Welcome, I’ll be taking you through the basics of growing fruits and vegetables from how to prepare the soil to the best crops to grow tips. For how to cultivate them and ways to avoid pests eating them before you can, even if you have never sown the seed in your life, this course will give you the confidence to grow, delicious salads herbs, tomatoes, carrots and much more, whether you have a huge garden Or room only for a few pots, as I hope this course will show you really don’t need masses of time or space to grow great crops. Growing your own fruit and veg has never been more popular back at the turn of the millennium. When I discovered my obsession I kept my tomato grow bears rather quiet.
The only people growing their own fed in those days seem to be middle-aged men brewing red currant wine in the allotment shed to get away from their wives, ten or so years later, and we’re in the grip of a growing your own revolution. Everyone’S doing it, allotments have never been more sought-after and those tired of waiting for one such as me are now turning their fat Gardens into productive grow zones intermingling their tunics with Sun, warm tomatoes and glossy chard. Maybe we’ve all just woken up to the fact that homegrown crops taste better, but I think there’s more to it. Growing food gives us a satisfying connection to the soil and the seasons, particularly for those of us who live in cities. This course takes you through a whole growing year, so you can sow in plant as we go.
This first lecture gets you all set for planting, will cover how to assess your growing site, soil preparation and digging, as well as an introduction to composting and were Murray’s lecture to cover, sowing and runs through lots of delicious easy crops to try future lectures will cover Summer and finally autumn and winter, I’m not going to cover every fruit and vegetable crop, you can possibly grow. You may notice a mission such as main crop, potatoes, asparagus, cabbage, brussel sprouts and turnips. I’Ve left some out because they’re tricky for beginners others, because I don’t think they give enough back when you grow them at home. This might be because they take up too much space or don’t deliver taste fries over shot brought versions. Instead, I’ve chosen crops that will work even in small spaces, those that taste superior can be grown with relative ease and that will reward you with a plentiful, beautiful harvest.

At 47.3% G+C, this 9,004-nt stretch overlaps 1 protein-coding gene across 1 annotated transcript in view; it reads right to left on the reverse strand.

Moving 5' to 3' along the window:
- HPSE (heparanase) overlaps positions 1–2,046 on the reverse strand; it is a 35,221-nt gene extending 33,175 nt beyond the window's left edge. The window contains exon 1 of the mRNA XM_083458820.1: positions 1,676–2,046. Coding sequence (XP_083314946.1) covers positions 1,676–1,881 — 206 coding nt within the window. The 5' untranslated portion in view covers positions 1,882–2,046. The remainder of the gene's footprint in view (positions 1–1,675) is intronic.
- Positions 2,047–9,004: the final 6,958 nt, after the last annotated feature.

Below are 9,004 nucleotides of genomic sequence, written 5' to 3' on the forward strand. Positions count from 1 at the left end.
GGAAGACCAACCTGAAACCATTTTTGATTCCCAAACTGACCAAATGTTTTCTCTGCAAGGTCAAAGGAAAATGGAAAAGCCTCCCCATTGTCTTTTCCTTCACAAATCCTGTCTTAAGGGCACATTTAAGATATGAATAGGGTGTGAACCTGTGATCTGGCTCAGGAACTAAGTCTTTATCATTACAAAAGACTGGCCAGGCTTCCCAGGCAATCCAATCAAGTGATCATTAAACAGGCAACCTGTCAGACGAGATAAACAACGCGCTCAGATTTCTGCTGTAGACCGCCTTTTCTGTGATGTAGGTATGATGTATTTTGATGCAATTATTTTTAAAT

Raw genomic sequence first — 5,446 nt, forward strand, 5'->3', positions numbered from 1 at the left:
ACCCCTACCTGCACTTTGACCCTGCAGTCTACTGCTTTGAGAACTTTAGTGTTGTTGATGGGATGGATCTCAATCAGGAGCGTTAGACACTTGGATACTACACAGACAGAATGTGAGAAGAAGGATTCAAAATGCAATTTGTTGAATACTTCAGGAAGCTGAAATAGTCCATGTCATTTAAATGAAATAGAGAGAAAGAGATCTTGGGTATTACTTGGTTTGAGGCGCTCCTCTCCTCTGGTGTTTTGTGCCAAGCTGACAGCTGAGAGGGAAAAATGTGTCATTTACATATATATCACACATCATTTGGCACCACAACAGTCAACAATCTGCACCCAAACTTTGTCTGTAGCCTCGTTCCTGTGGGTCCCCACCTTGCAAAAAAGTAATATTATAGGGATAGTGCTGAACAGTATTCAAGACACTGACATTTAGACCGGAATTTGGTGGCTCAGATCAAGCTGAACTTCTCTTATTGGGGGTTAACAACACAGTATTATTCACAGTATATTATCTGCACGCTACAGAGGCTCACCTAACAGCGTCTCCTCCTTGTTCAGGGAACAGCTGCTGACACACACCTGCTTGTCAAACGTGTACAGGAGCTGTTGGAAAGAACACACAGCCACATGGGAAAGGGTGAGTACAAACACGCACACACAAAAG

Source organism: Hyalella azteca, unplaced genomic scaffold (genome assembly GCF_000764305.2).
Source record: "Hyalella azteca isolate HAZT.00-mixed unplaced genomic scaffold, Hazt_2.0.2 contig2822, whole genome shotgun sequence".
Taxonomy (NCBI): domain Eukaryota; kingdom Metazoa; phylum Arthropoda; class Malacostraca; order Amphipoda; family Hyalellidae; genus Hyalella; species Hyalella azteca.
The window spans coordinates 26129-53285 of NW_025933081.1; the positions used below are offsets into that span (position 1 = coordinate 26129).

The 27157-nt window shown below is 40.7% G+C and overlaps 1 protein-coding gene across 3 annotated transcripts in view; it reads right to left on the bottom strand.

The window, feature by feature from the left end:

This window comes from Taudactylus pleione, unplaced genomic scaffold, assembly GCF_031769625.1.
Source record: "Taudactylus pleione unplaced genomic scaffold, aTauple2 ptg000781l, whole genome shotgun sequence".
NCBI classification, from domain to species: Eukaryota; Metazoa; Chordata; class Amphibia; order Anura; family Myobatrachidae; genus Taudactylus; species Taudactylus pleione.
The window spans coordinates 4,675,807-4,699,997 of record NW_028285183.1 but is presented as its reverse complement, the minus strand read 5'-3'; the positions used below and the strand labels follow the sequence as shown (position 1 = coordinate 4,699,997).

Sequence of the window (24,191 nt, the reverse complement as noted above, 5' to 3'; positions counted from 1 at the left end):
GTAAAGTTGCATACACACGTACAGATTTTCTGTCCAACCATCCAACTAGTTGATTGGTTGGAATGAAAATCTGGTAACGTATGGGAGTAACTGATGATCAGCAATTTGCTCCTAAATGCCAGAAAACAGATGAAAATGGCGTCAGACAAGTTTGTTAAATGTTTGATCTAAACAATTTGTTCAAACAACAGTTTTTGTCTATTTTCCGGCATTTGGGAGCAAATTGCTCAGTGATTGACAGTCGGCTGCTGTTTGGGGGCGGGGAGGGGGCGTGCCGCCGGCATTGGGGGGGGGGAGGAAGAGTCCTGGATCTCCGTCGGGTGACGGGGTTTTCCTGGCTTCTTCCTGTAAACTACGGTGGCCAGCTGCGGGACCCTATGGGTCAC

All the gardening methods in this course are organic. There are no nasty chemicals and all the advice here is geared towards creating a garden run on organic lines. So, let’s get on with preparing your edible eaten. You might be wondering if prepare your soil is necessary. It can seem like a hassle when you really want to get on with the glamorous part of gardening the planting, but it really is worth doing because, as the gardening veterans say, look after your soil and the plants will look after themselves.
If your soil is fertile wheat, free and holds moisture well without becoming waterlogged, your plants won’t need feeding or watering is often you won’t have to be in competition with weeds for space, water and nutrients, and they’ll also be less susceptible to pests and diseases. In no area of gardening is this perhaps more important than when growing fruit and vegetables. Edible crops are often hungry, feedings, meaning they take a lot of goodness out of the ground, so they really need fertile soil to grow well. So how do you get your soil into good shape? Maybe you inherited it from a lovely old gent who spent the past thirty years, digging in manure, clearing, weeds and removing stones, leaving you with a perfect tilth that you can really touch with the seed and cause a productive, edible jungle to grow, but probably not chances Are your allotment is waste time, weeds and your garden, a rectangle of bogey lawn, flanked by limping shrubs, badly drained soil and a healthy army of weeds his mind before I started work on it and here’s what it looks like now: raspberries fruit, trees, grapes and a Whole lot more packed into a tiny city space, but before you start digging, you’d better choose where to grow.
Your crops generally fruit and vegetable plants require Sun to grow. Well, so your ideal location for your veg patch or containers is a sunny, sheltered spot away from trees or hedges. Take a good look at your garden over a few days observing how the Sun travels across the sky, bearing in mind it rises in the east and sets in the west work out which way your garden faces and which bits of the garden get the most Sun. Remember that the Sun is higher in the sky in the summer than it is in winter, so areas that may be in shade in winter could be in full Sun. In the summer, in the northern hemisphere, south-facing gardens get the most Sun.
North-Facing runs the least these two facing gardens get morning light and the west facing ones get afternoon and evening light avoid windy areas. If you can and beware of shade cast by fences, buildings or trees, dappled or partial shade is not too much of a problem. Edible crops, but full shade is tricky. If you have a large space, you’d be best to choose a sunny, shelter spot your veg patch. But if, like me, your space is limited, you’ll have to work with what you’ve got, putting Sun loving plants in the warm bits and cooler, tolerant crops in the shady rooms.